“‘Deadpool,’ was to comedy what ‘Logan’ is to drama. The only common theme is that they’re quote-unquote ‘comic-book movies’ and they’re rated R,” said Fox distribution chief Chris Aronson, who credited director and co-writer James Mangold and Jackman for executing their personal vision for the film.
Jackman has said it will be his final performance as Wolverine, whose claws he has worn for 17 years. “Logan,” made for about $100 million, also sold $152.5 million in tickets overseas.
“On a global scale, we’ve exceeded all pre-release expectations,” Aronson said.
Last week’s No. 1 film, Jordan Peele’s horror sensation “Get Out” slid just 22 percent — a small drop for any movie but particularly in the horror genre. The acclaimed Universal Pictures release, made for $5 million by Blumhouse Productions, dropped to second place but still grossed $26.1 million. Its 10-day total is $75 million.
The Oscar best-picture winner “Moonlight” had its widest release yet, appearing on 1,564 screens. It turned in its biggest weekend, too, with an estimated $2.5 million. That accounts for roughly 10 percent of the movie’s total domestic haul of $25.3 million.
“Moonlight,” made for just $1.5 million, is also out on DVD and on-demand. Indie distributor A24 said it will be its highest-grossing release in its five-year existence. “Moonlight” also ranks fourth on iTunes.
“That’s a true Oscar halo effect in full view,” said Paul Dergarabedian, senior media analyst for comScore. “Usually the biggest bounce comes from the nominations. But this film hadn’t made a ton of money. A24 smartly expanded into more theaters, and it really worked for them.”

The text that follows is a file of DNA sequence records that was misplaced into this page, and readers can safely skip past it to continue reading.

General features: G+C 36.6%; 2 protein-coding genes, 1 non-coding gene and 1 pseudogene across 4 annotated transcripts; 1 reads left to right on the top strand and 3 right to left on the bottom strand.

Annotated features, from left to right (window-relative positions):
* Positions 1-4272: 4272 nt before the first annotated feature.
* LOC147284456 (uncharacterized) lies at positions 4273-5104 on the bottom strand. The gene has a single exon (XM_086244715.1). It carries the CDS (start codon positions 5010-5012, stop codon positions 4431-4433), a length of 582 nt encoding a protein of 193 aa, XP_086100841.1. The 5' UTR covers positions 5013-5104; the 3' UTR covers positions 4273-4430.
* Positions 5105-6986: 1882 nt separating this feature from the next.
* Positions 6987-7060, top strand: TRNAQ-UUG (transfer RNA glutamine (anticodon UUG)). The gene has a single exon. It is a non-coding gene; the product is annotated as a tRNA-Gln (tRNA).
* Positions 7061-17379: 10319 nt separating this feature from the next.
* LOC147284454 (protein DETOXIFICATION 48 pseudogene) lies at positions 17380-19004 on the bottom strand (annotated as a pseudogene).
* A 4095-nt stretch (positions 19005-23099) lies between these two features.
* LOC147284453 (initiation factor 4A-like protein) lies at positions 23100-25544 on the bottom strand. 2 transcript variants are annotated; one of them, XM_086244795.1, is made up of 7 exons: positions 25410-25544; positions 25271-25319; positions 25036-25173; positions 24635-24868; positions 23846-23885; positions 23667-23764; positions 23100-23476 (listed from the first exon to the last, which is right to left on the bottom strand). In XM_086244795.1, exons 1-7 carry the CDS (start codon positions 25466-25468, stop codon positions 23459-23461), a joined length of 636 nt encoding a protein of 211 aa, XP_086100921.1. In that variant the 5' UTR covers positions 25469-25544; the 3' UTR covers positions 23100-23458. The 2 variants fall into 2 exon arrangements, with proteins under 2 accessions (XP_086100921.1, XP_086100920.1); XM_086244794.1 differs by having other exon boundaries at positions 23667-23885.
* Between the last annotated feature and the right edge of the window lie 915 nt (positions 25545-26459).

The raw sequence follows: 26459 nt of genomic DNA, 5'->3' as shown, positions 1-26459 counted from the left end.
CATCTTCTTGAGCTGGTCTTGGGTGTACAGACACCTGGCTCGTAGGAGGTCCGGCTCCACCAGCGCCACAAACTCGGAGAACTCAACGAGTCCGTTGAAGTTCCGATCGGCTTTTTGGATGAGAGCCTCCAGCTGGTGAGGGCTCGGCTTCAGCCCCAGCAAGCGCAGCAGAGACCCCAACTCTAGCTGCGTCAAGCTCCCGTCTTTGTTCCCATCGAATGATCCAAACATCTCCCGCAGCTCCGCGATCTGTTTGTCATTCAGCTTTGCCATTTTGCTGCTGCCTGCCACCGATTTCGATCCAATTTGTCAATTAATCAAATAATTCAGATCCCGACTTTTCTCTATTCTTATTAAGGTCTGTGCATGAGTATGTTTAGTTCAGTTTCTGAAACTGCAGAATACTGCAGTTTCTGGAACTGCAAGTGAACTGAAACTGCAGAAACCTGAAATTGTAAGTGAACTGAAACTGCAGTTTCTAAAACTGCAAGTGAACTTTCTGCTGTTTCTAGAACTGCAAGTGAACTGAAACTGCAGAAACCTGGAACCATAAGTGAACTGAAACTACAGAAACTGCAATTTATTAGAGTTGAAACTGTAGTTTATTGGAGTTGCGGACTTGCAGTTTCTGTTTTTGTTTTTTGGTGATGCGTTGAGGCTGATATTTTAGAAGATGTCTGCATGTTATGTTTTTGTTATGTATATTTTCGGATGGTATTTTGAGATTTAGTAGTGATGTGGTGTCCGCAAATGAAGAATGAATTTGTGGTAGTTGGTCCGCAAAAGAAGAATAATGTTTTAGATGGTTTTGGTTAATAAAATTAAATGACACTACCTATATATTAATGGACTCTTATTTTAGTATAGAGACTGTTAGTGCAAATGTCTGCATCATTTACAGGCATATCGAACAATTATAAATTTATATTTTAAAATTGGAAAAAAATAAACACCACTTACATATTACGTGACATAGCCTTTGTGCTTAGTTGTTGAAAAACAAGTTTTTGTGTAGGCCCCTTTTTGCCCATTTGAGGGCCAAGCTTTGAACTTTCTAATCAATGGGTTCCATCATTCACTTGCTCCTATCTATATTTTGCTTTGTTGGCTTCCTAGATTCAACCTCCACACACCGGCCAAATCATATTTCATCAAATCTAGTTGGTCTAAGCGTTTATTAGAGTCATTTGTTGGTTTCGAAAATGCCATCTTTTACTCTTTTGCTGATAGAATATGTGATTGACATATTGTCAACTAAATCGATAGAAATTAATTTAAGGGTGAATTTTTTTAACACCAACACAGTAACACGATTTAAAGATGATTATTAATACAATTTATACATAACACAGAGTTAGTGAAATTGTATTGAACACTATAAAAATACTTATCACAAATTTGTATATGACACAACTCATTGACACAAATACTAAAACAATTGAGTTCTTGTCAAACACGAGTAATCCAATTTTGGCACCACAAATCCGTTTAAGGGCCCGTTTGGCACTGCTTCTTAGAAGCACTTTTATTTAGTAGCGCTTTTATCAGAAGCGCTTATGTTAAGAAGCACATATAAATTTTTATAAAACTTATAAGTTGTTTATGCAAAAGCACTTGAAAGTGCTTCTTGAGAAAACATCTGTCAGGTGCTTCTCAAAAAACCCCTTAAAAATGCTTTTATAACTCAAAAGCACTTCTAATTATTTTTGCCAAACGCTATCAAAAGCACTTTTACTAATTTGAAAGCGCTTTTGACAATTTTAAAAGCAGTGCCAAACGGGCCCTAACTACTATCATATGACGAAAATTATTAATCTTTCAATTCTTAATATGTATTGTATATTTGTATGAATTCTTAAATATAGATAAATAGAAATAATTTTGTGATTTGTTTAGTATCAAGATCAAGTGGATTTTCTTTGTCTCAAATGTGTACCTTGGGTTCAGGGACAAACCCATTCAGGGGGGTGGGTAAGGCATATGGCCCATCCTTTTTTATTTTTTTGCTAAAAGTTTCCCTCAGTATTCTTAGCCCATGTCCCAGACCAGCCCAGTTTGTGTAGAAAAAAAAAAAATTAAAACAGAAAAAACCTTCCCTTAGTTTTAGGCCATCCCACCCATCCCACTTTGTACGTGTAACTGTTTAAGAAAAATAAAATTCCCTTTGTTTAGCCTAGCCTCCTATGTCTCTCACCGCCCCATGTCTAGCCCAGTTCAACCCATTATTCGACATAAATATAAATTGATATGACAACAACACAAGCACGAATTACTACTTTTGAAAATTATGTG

Barry Jenkins’ drama is nevertheless one of the least widely seen best-picture winners. Only Kathryn Bigelow’s “The Hurt Locker” ($17 million) earned less at the domestic box office.
Though it memorably did not win best picture, Lionsgate’s “La La Land” — winner of six Academy Awards — is closing in on $400 million globally after adding another $11 million internationally and $3 million domestically.
Lionsgate’s “The Shack” also opened in North American theaters over the weekend and came in third with $16.1 million. The Christian tale, starring Sam Worthington and Octavia Spencer, was slammed by critics, but it attracted one of the largest faith-based audiences in recent years.
Estimated ticket sales for Friday through Sunday at U.S. and Canadian theaters, according to comScore. Where available, the latest international numbers also are included. Final domestic figures will be released Monday.
Now in its seventh year, the festival is attracting filmmakers, stars, students and fans from around the city and the globe. This week’s events offer a wide range of themes for movie, art and music lovers, and a unique platform for the Kingdom to celebrate its creativity